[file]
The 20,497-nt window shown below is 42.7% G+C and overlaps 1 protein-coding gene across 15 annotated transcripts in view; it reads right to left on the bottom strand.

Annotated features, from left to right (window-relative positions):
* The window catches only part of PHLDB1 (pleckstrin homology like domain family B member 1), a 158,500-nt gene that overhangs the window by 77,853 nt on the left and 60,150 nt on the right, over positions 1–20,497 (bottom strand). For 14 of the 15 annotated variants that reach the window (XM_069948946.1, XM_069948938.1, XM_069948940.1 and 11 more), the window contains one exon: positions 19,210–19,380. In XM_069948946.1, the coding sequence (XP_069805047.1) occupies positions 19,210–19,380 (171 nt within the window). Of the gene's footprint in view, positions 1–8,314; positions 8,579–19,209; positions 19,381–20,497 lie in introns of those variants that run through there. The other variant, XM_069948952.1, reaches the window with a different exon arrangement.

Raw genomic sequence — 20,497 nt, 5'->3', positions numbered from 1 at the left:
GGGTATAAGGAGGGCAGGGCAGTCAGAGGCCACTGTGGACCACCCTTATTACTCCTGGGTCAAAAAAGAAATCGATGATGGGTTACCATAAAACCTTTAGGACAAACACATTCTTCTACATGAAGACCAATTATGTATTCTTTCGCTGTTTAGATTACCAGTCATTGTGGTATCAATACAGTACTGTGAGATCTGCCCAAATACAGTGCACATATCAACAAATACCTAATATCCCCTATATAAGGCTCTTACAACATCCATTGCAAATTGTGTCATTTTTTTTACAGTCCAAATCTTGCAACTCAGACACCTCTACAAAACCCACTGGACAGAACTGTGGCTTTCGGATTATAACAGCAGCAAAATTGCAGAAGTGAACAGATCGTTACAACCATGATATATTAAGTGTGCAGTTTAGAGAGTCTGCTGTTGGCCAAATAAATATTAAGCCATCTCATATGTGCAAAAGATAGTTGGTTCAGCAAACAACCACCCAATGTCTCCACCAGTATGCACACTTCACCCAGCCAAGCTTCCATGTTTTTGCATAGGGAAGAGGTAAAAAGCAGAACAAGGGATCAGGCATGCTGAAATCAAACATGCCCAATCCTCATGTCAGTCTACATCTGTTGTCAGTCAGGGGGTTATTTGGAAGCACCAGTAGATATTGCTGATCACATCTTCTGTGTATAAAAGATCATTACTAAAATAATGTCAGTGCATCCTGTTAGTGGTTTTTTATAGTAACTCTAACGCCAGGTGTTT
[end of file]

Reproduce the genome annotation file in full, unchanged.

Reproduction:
The 20,497-nt window shown below is 42.7% G+C and overlaps 1 protein-coding gene across 15 annotated transcripts in view; it reads right to left on the bottom strand.

Annotated features, from left to right (window-relative positions):
* The window catches only part of PHLDB1 (pleckstrin homology like domain family B member 1), a 158,500-nt gene that overhangs the window by 77,853 nt on the left and 60,150 nt on the right, over positions 1–20,497 (bottom strand). For 14 of the 15 annotated variants that reach the window (XM_069948946.1, XM_069948938.1, XM_069948940.1 and 11 more), the window contains one exon: positions 19,210–19,380. In XM_069948946.1, the coding sequence (XP_069805047.1) occupies positions 19,210–19,380 (171 nt within the window). Of the gene's footprint in view, positions 1–8,314; positions 8,579–19,209; positions 19,381–20,497 lie in introns of those variants that run through there. The other variant, XM_069948952.1, reaches the window with a different exon arrangement.

Raw genomic sequence — 20,497 nt, 5'->3', positions numbered from 1 at the left:
GGGTATAAGGAGGGCAGGGCAGTCAGAGGCCACTGTGGACCACCCTTATTACTCCTGGGTCAAAAAAGAAATCGATGATGGGTTACCATAAAACCTTTAGGACAAACACATTCTTCTACATGAAGACCAATTATGTATTCTTTCGCTGTTTAGATTACCAGTCATTGTGGTATCAATACAGTACTGTGAGATCTGCCCAAATACAGTGCACATATCAACAAATACCTAATATCCCCTATATAAGGCTCTTACAACATCCATTGCAAATTGTGTCATTTTTTTTACAGTCCAAATCTTGCAACTCAGACACCTCTACAAAACCCACTGGACAGAACTGTGGCTTTCGGATTATAACAGCAGCAAAATTGCAGAAGTGAACAGATCGTTACAACCATGATATATTAAGTGTGCAGTTTAGAGAGTCTGCTGTTGGCCAAATAAATATTAAGCCATCTCATATGTGCAAAAGATAGTTGGTTCAGCAAACAACCACCCAATGTCTCCACCAGTATGCACACTTCACCCAGCCAAGCTTCCATGTTTTTGCATAGGGAAGAGGTAAAAAGCAGAACAAGGGATCAGGCATGCTGAAATCAAACATGCCCAATCCTCATGTCAGTCTACATCTGTTGTCAGTCAGGGGGTTATTTGGAAGCACCAGTAGATATTGCTGATCACATCTTCTGTGTATAAAAGATCATTACTAAAATAATGTCAGTGCATCCTGTTAGTGGTTTTTTATAGTAACTCTAACGCCAGGTGTTT